Autumn Moninger, a 15 year-old student at Deer Park High School, never thought of a career in construction, law enforcement, or banking before she took a course in project management at the school’s career academy.

The sophomore said she still doesn’t know what she wants to be when she is finished with school, “but the class exposes us to the careers out there, so we have a better idea of what is out there after graduation.”

The Deer Park Career Academy, which recently underwent a $3.5 million construction, is one of dozens of programs that have popped up over the past few years in the region, aimed at getting kids interested in their careers earlier on in life.

“Our aim is to give kids the opportunity to explore different career avenues,” said Superintendent Jay Phillips, who joined the Deer Park School District in 2013.

Education and industry experts see career academies and programs that raise college-and-career-readiness in high school and middle school, as a way to fill the skills gap that has long ravaged the manufacturing, construction and healthcare sectors here. There are more than 7,000 career academies in the nation, according to the National Career Academy Coalition, a D.C. lobbying group.

Similar to programs in Europe and other countries, where students are urged to choose a career earlier in life, the regional option exposes kids to “the things they like, and more importantly, careers they don’t like,” said Phillips.

Academies and training programs for students in high school also provide job options right out of school for kids who don’t anticipate going to college, which is especially important when more than half of new jobs in Greater Cincinnati in 2020 will require less than a bachelor’s degree, said Janice Urbanik, executive director of Partners for a Competitive Workforce.

Not to mention employers are desperate for skilled talent now. Nationally, nearly all of the 2.6 million new, livable wage jobs expected to be added by 2017 will require some form of post-secondary education, but not necessarily a bachelor’s degree according to a USA TODAY analysis of jobs data in the 125 largest metros.

While overwhelmingly seen as a potential solution to the skills gap problem, some say low-income and minority students have limited access to such programs.

Popularity of career programs increasing

In May, Boone County Public Schools announced that it would offer a traditional construction vocational trades training program between the school system, the Home Builders Association of Northern Kentucky and Partners for a Competitive Workforce.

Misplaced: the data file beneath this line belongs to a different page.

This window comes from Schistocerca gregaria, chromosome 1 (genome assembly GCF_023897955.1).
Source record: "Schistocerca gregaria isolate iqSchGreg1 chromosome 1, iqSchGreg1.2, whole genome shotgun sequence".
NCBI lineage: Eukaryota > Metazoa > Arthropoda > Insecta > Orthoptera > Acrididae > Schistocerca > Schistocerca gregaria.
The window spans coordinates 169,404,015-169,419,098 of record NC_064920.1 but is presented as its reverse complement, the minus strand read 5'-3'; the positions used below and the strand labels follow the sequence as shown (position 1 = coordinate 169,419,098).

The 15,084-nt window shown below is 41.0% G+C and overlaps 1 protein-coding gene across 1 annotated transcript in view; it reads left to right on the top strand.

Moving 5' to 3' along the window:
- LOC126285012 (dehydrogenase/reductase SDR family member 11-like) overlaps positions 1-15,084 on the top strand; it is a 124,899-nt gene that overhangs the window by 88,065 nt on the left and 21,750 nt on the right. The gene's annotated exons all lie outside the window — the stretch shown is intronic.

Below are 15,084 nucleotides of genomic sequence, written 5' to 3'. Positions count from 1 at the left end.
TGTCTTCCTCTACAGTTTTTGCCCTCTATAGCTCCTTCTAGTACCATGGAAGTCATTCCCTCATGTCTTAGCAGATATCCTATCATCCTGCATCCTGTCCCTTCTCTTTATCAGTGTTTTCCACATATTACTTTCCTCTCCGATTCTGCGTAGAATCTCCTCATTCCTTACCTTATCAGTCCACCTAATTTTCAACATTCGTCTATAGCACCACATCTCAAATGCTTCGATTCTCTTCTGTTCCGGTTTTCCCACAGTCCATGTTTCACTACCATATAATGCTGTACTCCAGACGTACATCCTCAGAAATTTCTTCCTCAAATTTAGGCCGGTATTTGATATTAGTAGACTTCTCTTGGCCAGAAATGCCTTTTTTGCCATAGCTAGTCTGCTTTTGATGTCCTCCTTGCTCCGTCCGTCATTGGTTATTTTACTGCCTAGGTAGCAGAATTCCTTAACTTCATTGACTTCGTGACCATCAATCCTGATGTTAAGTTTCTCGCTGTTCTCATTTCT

Immediately after its launch, the 48 open spots were filled, said Jerry Gels, director of innovative programs at Boone County Schools.

“There is a big industry need and lot of kids who have never touched a hammer or nails,” Gels said. “This is a way to expose them to that.”

In the program, the 48 sophomores and juniors from the Boone County district will be taught by industry professionals in a state-approved curriculum that will expose the students to a wide reach introduction to construction trades focused on licensure attainment and long term employment.

After the first year, students will participate in a co-op work program with the employer members of the builders’ association. After graduation, the students are encouraged to attend the Enzweiler Building Institute to work towards their journeyman’s certificate and in specific trades attain licensure.

Gels said the training program is so successful that Boone County Schools plan on opening up an automation course of study next year.

Bruce Weinberg, a labor professor at Ohio State University, said the resurgence of these academies can provide a boon for an economy that is in need of skilled labor.

“Some other countries, most notably, Germany have structures in place to provide people with the equivalent of a U.S. high school education access to highly skilled and well-paying jobs,” said Weinberg.

“The goal of these efforts is to provide something equivalent for the U.S.,” he said. “It is certainly a laudable goal to develop skills for people who are not inclined to go to college the skills to be highly productive.”

Employers starting to get on the bandwagon

Kevin Holt, section chief of the Cincinnati office of OhioMeansJobs, said his organization is seeing a big increase in the number of employers attempting to connect with younger potential workers through career-oriented programs.

“The goal is to get kids interested in jobs that provide a living wage,” he said. For example, UC Health’s West Chester Hospital is actively working with middle and high schoolers to teach them through internships and shadow programs about working in the healthcare field, said Tom Daskalakis, the hospital’s interim chief information pfficer.

“The program is definitely effective,” Daskalakis said. “This is a way to ensure students are familiar with the different career paths available in health care” he said.

Partners’ Urbanik said there are plenty of plusses to getting kids interested in career academies and training as early as elementary school: it exposes kids to careers they would otherwise never be exposed to, helps cut down on the rampant problem of student loan debt and breaks down stereotypes about certain careers.

“There are some programs now that are relatively new, and there are some that have been around for quite some time,” she said.

“And for many years the paradigm has been college or nothing, but to get a good job you don’t necessarily need a four-year degree. That’s where career academies help.”

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